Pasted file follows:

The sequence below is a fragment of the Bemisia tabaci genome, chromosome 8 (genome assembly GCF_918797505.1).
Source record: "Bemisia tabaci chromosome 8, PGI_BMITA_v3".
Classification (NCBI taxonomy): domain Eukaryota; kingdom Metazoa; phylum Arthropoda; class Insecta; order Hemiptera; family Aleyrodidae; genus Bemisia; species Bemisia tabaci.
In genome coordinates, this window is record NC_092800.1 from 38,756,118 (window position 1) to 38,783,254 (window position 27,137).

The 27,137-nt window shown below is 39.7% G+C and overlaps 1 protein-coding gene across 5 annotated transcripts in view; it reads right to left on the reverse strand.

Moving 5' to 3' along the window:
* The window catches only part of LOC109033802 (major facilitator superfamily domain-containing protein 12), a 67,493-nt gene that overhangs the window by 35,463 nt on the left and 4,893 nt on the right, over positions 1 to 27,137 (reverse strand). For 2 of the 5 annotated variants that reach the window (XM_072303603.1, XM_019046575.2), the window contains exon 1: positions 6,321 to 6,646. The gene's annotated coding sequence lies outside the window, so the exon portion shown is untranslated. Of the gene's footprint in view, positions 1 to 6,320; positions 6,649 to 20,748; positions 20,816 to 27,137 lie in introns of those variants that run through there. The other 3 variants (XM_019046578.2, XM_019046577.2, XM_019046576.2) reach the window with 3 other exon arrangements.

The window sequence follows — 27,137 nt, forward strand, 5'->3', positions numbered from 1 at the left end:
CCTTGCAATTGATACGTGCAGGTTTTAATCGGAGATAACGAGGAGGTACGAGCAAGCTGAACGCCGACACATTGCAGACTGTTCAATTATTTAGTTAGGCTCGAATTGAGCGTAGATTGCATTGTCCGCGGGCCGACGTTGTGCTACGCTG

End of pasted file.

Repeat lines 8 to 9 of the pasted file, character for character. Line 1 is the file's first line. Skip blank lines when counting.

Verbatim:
The window sequence follows — 27,137 nt, forward strand, 5'->3', positions numbered from 1 at the left end:
CCTTGCAATTGATACGTGCAGGTTTTAATCGGAGATAACGAGGAGGTACGAGCAAGCTGAACGCCGACACATTGCAGACTGTTCAATTATTTAGTTAGGCTCGAATTGAGCGTAGATTGCATTGTCCGCGGGCCGACGTTGTGCTACGCTG